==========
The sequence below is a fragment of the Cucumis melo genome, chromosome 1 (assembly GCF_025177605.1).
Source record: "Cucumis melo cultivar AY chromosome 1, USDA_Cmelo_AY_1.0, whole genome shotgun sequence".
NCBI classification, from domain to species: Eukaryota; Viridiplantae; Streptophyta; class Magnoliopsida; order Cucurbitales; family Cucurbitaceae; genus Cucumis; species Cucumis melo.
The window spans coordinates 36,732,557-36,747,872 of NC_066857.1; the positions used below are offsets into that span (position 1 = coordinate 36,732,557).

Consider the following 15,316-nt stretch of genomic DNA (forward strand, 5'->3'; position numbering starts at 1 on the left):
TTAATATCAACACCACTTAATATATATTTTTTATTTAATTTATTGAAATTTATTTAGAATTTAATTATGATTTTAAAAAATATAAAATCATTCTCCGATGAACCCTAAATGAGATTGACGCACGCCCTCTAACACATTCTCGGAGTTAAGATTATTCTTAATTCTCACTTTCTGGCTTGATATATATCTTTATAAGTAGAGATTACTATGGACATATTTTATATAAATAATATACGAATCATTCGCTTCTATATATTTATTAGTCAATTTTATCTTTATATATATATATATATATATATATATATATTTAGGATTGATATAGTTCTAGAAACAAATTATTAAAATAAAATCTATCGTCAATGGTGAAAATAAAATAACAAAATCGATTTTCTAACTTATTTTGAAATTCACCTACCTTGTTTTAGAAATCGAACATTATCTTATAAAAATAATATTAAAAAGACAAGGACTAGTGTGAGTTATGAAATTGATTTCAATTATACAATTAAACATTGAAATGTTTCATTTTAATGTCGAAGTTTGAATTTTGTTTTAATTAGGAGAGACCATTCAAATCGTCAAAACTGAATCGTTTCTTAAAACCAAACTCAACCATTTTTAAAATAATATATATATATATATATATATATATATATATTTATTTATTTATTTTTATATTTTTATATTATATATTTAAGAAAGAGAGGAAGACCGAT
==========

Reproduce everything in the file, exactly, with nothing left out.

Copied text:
The sequence below is a fragment of the Cucumis melo genome, chromosome 1 (assembly GCF_025177605.1).
Source record: "Cucumis melo cultivar AY chromosome 1, USDA_Cmelo_AY_1.0, whole genome shotgun sequence".
NCBI classification, from domain to species: Eukaryota; Viridiplantae; Streptophyta; class Magnoliopsida; order Cucurbitales; family Cucurbitaceae; genus Cucumis; species Cucumis melo.
The window spans coordinates 36,732,557-36,747,872 of NC_066857.1; the positions used below are offsets into that span (position 1 = coordinate 36,732,557).

Consider the following 15,316-nt stretch of genomic DNA (forward strand, 5'->3'; position numbering starts at 1 on the left):
TTAATATCAACACCACTTAATATATATTTTTTATTTAATTTATTGAAATTTATTTAGAATTTAATTATGATTTTAAAAAATATAAAATCATTCTCCGATGAACCCTAAATGAGATTGACGCACGCCCTCTAACACATTCTCGGAGTTAAGATTATTCTTAATTCTCACTTTCTGGCTTGATATATATCTTTATAAGTAGAGATTACTATGGACATATTTTATATAAATAATATACGAATCATTCGCTTCTATATATTTATTAGTCAATTTTATCTTTATATATATATATATATATATATATATATATTTAGGATTGATATAGTTCTAGAAACAAATTATTAAAATAAAATCTATCGTCAATGGTGAAAATAAAATAACAAAATCGATTTTCTAACTTATTTTGAAATTCACCTACCTTGTTTTAGAAATCGAACATTATCTTATAAAAATAATATTAAAAAGACAAGGACTAGTGTGAGTTATGAAATTGATTTCAATTATACAATTAAACATTGAAATGTTTCATTTTAATGTCGAAGTTTGAATTTTGTTTTAATTAGGAGAGACCATTCAAATCGTCAAAACTGAATCGTTTCTTAAAACCAAACTCAACCATTTTTAAAATAATATATATATATATATATATATATATATATATTTATTTATTTATTTTTATATTTTTATATTATATATTTAAGAAAGAGAGGAAGACCGAT